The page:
Sony Corp is nearing a deal to buy Telefon AB LM Ericsson's stake in their 50:50 smartphone joint venture, The Wall Street Journal reported on Thursday, citing people familiar with the matter.
Sony and Ericsson have been talking for weeks about the future of the venture because the companies' 10-year-old pact is up for renewal this month, two industry sources told Reuters.
The Wall Street Journal said the talks were ongoing and could break apart at any time.
Ericsson and Sony declined to comment on the reported talks. "We have a long-term commitment to our joint ventures," said an Ericsson spokesman.
Many analysts say Japan's Sony needs to assert control over Sony Ericsson if the venture is to recoup market share in the cut-throat world of smartphones.
The joint venture, formed in 2001, thrived after its breakthrough with Walkman music phones and Cybershot cameraphones, both of which leveraged Sony's brands.
But it lost out to bigger rivals Nokia and Samsung Electronics at the cheaper end of the market, and was late to react to Apple's entrance into the high-end of the market.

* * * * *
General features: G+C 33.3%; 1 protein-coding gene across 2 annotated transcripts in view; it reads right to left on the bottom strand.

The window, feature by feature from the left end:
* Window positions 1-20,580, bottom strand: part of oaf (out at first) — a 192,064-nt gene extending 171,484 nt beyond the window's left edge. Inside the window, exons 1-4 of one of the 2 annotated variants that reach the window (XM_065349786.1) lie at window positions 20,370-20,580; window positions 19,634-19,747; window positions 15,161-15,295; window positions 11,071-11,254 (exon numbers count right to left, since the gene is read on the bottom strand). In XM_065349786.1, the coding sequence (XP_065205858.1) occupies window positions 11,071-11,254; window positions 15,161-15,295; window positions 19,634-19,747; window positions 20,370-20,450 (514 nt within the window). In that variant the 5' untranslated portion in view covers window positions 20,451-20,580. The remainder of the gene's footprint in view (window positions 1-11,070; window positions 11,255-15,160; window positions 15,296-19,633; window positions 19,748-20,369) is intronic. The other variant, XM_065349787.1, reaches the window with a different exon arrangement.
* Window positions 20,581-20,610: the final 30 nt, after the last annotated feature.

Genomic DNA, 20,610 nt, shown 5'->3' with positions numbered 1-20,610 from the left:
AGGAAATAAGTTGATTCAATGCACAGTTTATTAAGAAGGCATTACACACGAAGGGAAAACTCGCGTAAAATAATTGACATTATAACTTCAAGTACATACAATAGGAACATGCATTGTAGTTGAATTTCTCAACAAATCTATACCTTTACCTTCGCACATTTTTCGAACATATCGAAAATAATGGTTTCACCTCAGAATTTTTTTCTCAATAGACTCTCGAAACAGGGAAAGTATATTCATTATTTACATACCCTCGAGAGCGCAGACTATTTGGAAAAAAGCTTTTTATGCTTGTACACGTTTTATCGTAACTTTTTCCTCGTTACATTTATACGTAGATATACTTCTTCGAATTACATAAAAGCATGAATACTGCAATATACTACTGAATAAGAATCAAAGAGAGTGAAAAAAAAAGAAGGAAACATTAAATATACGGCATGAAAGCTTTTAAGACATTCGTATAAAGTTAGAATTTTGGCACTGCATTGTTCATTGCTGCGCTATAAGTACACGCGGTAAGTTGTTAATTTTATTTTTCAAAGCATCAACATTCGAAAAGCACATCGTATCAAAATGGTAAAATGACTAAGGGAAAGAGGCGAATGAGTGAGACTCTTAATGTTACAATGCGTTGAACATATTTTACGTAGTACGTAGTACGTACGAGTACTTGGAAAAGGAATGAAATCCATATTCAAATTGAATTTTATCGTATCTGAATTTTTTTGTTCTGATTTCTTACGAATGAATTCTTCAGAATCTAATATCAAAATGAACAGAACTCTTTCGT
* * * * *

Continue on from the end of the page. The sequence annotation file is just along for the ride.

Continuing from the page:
It has refocused its business to make smartphones using Google's Android platform, but it has dropped to No. 9 in global cellphone rankings from No. 4 just a few years ago.
It is making some progress and turned a net profit of 90 million euros last year after booking a loss of 836 million in 2009. But it reported another loss for the April-June quarter.
The venture is due to report its September quarter results on Oct 14.
DIVORCE GOOD FOR BOTH PARTNERS?
"A buyout would make a lot of sense for Ericsson as I believe their share in the joint venture is worth to them between zero and minus 1 billion euros," said Bernstein analyst Pierre Ferragu.
"Whatever price they agree on, it would be a positive for Ericsson," he said.
Shares in Sweden's Ericsson gained on the report and closed 6 percent higher at 69.20 crowns on Thursday.
A full takeover of the venture would boost Sony's overall offering, which includes content, gaming devices, consumer electronics and even tablet computers. But the company still lacks its own smartphones.
"The buyout allows Sony to move development in-house and better integrate other products like gaming into newer phones," said Steven Nathasingh from U.S. technology research firm Vaxa Inc.
Last month at the IFA trade fair in Berlin, Sony Ericsson's phones were presented inside the Sony hall, mixed with Sony's TV sets and new tablets.
(Additional reporting by Yinka Adegoke, Anna Ringstrom, Sven Nordenstam and Liana Balinsky-Baker; Editing by Erica Billingham and John Wallace)